“As far as Jammu and Kashmir is concerned, the president first issued his proclamation on December 19, 2018, vesting the powers of the government with himself and those of the legislature with parliament. This was followed on January 3 by the approval of the houses of parliament. Notably, this approval gave the proclamation a life of six months with effect from December 19, 2018 (not from January 3, 2019). Therefore, if it were not extended before June 18, the proclamation in the solemn words of the constitution, would ‘cease to operate’.”

Arguing how there was possibly a lapse on the Centre’s part in getting the proclamation approved by parliament in time, he added: “Imagining that the cut-off date was July 2, resolutions were tabled to extend the proclamation on June 28 in the Lok Sabha and July 1 in the Rajya Sabha, thereby purporting to renew the six-month period from July 3. This, as Article 356(4) clearly shows, was impermissible, because the proclamation had ceased to have effect on June 18 itself. The only option now was a fresh proclamation to be issued by the president on the same terms as the earlier one — imagine your passport or driver’s licence, but without a grace period for renewal, thereby requiring you to apply afresh.”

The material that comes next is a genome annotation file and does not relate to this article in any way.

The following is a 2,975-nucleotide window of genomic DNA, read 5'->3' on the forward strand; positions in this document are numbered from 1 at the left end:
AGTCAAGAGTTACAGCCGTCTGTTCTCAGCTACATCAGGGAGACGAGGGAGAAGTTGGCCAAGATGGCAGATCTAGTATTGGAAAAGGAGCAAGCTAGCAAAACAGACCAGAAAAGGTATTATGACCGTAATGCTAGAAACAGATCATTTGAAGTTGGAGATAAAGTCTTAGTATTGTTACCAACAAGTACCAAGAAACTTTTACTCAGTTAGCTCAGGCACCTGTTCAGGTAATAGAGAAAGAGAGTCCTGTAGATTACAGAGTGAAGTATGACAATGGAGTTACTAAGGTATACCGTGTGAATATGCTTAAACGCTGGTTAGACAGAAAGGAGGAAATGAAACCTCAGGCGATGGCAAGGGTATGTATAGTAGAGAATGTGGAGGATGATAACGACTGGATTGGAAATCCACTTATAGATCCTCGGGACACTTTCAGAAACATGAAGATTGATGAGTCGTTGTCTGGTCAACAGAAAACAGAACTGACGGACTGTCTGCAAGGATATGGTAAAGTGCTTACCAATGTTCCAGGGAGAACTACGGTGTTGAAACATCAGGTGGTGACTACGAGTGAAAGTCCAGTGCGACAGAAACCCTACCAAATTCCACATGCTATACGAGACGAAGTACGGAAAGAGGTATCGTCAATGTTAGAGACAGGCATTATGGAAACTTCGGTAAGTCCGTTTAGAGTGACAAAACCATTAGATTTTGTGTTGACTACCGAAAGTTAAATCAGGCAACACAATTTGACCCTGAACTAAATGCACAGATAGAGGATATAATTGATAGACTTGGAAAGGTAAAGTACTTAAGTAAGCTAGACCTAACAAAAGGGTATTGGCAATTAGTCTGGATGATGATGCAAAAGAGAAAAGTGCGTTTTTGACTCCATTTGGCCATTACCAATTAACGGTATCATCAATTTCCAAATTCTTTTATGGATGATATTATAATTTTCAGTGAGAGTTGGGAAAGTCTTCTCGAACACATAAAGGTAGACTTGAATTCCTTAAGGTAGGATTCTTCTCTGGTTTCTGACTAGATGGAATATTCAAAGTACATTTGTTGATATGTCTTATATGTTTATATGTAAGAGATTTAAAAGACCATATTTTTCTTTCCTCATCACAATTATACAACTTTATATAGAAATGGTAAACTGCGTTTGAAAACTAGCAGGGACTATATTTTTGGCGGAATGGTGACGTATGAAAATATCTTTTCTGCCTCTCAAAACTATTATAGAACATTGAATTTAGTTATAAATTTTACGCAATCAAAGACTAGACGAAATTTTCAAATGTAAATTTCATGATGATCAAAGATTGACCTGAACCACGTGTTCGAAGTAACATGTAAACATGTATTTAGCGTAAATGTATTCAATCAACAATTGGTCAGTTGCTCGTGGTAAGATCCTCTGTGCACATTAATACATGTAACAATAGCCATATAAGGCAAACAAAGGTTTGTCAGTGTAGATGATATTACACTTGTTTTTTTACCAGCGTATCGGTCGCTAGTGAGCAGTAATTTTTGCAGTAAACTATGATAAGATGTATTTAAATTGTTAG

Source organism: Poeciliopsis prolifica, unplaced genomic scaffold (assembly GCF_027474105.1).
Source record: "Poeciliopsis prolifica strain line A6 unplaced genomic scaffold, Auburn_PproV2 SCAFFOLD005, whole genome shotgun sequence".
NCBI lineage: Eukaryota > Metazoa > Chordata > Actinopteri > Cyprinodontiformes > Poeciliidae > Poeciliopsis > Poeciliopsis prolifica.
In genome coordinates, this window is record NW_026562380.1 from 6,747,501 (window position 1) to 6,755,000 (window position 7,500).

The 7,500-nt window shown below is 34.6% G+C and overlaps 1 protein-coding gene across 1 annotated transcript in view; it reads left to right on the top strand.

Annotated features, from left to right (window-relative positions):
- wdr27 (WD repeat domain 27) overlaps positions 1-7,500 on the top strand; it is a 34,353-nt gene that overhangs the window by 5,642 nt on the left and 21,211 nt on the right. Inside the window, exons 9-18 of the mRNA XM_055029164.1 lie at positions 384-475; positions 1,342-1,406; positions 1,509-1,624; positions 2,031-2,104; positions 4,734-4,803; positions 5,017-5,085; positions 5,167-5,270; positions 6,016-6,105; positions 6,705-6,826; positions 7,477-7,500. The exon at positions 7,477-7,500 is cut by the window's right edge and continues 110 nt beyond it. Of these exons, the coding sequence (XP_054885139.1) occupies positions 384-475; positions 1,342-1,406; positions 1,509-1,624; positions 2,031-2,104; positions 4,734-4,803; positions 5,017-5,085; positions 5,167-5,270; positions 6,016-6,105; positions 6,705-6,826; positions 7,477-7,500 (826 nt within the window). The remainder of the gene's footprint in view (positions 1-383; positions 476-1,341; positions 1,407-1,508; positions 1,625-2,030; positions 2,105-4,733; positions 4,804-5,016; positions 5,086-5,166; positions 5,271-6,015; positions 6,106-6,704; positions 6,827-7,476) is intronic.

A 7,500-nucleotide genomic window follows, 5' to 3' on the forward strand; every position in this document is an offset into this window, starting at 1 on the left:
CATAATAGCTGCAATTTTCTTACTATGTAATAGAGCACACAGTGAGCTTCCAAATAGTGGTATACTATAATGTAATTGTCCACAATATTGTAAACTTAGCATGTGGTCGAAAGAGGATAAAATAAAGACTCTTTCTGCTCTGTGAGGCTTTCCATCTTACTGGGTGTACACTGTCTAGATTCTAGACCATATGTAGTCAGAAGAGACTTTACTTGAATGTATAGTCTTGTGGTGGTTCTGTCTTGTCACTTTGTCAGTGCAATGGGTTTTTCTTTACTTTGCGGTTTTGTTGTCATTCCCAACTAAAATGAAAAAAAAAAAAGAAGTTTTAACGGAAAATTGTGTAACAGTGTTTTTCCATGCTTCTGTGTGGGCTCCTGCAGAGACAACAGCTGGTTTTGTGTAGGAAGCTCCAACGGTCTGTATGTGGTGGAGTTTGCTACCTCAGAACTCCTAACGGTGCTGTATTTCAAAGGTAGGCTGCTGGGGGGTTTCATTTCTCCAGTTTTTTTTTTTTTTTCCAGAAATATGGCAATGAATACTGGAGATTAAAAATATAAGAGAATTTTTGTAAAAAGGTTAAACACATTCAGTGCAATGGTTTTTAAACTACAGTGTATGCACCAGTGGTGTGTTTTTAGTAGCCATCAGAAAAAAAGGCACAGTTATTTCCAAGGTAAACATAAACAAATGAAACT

Not so, says the MHA

In response, the Ministry of Home Affairs (MHA) wrote to the Indian Express claiming that  Sankaranarayanan had presented an incorrect picture by citing provisions of the constitution pertaining to the imposition of president’s rule – i.e. Article 356 – that did not apply to Jammu and Kashmir because the amendments via which they were introduced were never extended to the state.